Fraudulent immigration agents take advantage of unsuspecting foreigners looking to immigrate to Canada by using websites, emails, TV advertisements, the radio, magazines and newspapers.
Online is the easiest way for scammers to be successful, because putting together a seemingly professional and aesthetically pleasing website is easy and affordable. The focus of these websites is on the amazing opportunities that come from moving to Canada, and they offer visas for a fee much higher than the fee charged by the Canadian Government.
A notable feature of fraudulent immigration websites is the use of free email services, such as Gmail, Yahoo and Hotmail. They promise guaranteed visas, collect money then the website disappears. All online agencies should be verified by an authorized Canadian Government listing before any money is exchanged.
Another fast and easy way to trick willing would-be immigrants into handing over money is through the phone – an official government phone number can be spoofed technologically and used to call potential immigrants as well as those who have already submitted applications. The scammers pretend to be immigration officials, frequently requesting immediate payment in order to avoid application refusal.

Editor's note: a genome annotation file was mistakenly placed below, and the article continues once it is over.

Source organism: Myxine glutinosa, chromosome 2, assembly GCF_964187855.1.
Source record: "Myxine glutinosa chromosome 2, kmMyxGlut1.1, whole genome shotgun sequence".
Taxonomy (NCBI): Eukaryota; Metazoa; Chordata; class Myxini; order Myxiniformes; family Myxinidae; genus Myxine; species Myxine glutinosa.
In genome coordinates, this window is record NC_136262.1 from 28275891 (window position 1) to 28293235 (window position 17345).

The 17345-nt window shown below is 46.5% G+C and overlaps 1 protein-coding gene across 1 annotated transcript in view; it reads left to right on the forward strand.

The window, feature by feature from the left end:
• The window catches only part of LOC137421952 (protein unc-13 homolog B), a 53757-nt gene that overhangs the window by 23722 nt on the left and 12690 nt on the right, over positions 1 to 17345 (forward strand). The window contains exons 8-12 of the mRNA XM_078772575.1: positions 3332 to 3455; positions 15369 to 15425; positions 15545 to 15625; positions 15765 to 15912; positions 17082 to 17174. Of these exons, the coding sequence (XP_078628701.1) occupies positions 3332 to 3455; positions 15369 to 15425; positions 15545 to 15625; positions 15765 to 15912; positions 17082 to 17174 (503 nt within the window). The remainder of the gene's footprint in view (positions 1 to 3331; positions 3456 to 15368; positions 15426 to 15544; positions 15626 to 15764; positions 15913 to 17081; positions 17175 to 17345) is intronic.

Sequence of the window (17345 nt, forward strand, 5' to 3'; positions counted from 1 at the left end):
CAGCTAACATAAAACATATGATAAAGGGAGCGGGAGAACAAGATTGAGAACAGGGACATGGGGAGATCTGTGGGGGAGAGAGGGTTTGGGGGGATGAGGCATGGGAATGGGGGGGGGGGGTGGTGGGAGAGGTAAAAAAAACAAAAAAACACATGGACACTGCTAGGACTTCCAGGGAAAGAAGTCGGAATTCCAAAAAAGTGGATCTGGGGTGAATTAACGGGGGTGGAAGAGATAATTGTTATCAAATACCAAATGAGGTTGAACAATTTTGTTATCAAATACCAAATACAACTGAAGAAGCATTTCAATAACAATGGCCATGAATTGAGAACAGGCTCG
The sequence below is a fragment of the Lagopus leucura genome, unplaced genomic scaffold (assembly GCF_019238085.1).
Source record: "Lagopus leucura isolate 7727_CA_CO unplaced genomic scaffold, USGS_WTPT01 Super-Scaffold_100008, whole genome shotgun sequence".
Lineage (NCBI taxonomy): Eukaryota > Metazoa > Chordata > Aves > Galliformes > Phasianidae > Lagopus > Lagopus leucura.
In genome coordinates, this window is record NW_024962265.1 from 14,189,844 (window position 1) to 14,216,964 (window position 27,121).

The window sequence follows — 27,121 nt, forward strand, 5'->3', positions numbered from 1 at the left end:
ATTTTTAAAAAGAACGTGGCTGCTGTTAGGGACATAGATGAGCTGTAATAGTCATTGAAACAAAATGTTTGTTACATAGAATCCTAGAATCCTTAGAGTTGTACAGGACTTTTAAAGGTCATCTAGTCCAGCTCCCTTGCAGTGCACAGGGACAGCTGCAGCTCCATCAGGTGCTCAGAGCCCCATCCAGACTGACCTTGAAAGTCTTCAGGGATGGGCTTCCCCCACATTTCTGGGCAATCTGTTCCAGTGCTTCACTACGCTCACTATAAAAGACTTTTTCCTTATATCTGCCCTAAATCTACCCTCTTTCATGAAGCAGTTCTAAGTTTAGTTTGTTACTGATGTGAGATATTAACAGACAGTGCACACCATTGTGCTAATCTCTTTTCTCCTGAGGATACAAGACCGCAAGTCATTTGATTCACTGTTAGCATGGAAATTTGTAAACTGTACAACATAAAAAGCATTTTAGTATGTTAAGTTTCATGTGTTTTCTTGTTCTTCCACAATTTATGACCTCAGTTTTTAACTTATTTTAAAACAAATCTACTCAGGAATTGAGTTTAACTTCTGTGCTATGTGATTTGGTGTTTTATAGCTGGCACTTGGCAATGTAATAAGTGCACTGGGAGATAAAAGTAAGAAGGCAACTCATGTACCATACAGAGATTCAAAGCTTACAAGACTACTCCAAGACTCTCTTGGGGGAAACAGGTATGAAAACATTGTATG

When navigating the Canadian immigration process, it is essential to always keep some things in mind. Only officers at Canadian embassies, high commissions and consulates can decide to issue a visa. Fees are based in local currency on official exchange rights, and they are the same around the world. When applying for a visa, fees for government services are usually paid to the “Receiver General for Canada.” Canadian visa offices will never ask you to deposit money into a personal bank account, ask you to transfer money through a certain private money transfer service or use free email services (such as those listed above).
When using the Internet, be aware that you should only enter personal information if the website has a padlock in the browser window, or if the web address has https:// at the beginning of it. In emails, pay attention to the greeting – is it standard, such as “Dear customer” or does it use your name?
Remember: Citizenship and Immigration Canada does not send visas by email, personal details should never be given over the phone, extra fees are never charged by the immigration department and website URLs should be checked for warnings or complaints.
FWCanada is a Montreal-based immigration law firm that provides professional legal services on Canadian immigration. For more tips and updates on Canadian immigration follow FWCanada on Facebook, Twitter, and Linkedin.